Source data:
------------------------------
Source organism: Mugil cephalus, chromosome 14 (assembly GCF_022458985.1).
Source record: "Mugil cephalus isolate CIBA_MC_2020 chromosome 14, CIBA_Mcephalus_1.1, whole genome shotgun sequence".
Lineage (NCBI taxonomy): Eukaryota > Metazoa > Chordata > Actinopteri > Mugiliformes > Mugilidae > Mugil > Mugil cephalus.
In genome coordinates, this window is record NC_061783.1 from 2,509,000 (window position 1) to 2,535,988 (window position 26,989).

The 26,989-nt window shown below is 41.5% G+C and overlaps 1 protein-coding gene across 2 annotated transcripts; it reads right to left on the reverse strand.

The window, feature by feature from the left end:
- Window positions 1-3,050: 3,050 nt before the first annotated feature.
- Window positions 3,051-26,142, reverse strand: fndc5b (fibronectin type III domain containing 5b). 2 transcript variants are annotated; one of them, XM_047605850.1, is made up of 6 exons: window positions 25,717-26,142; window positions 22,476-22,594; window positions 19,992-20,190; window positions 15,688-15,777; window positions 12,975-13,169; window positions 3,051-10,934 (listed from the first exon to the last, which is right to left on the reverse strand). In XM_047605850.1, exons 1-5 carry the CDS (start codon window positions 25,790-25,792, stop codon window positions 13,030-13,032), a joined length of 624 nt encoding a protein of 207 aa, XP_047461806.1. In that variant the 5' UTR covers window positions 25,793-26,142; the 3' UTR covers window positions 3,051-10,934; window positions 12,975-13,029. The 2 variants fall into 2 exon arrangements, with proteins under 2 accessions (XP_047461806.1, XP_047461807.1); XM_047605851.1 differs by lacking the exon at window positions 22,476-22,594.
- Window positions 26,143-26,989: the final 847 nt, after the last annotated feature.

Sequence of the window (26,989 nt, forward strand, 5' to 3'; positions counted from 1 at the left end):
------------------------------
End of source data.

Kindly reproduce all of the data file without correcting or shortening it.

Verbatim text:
Source organism: Mugil cephalus, chromosome 14 (assembly GCF_022458985.1).
Source record: "Mugil cephalus isolate CIBA_MC_2020 chromosome 14, CIBA_Mcephalus_1.1, whole genome shotgun sequence".
Lineage (NCBI taxonomy): Eukaryota > Metazoa > Chordata > Actinopteri > Mugiliformes > Mugilidae > Mugil > Mugil cephalus.
In genome coordinates, this window is record NC_061783.1 from 2,509,000 (window position 1) to 2,535,988 (window position 26,989).

The 26,989-nt window shown below is 41.5% G+C and overlaps 1 protein-coding gene across 2 annotated transcripts; it reads right to left on the reverse strand.

The window, feature by feature from the left end:
- Window positions 1-3,050: 3,050 nt before the first annotated feature.
- Window positions 3,051-26,142, reverse strand: fndc5b (fibronectin type III domain containing 5b). 2 transcript variants are annotated; one of them, XM_047605850.1, is made up of 6 exons: window positions 25,717-26,142; window positions 22,476-22,594; window positions 19,992-20,190; window positions 15,688-15,777; window positions 12,975-13,169; window positions 3,051-10,934 (listed from the first exon to the last, which is right to left on the reverse strand). In XM_047605850.1, exons 1-5 carry the CDS (start codon window positions 25,790-25,792, stop codon window positions 13,030-13,032), a joined length of 624 nt encoding a protein of 207 aa, XP_047461806.1. In that variant the 5' UTR covers window positions 25,793-26,142; the 3' UTR covers window positions 3,051-10,934; window positions 12,975-13,029. The 2 variants fall into 2 exon arrangements, with proteins under 2 accessions (XP_047461806.1, XP_047461807.1); XM_047605851.1 differs by lacking the exon at window positions 22,476-22,594.
- Window positions 26,143-26,989: the final 847 nt, after the last annotated feature.

Sequence of the window (26,989 nt, forward strand, 5' to 3'; positions counted from 1 at the left end):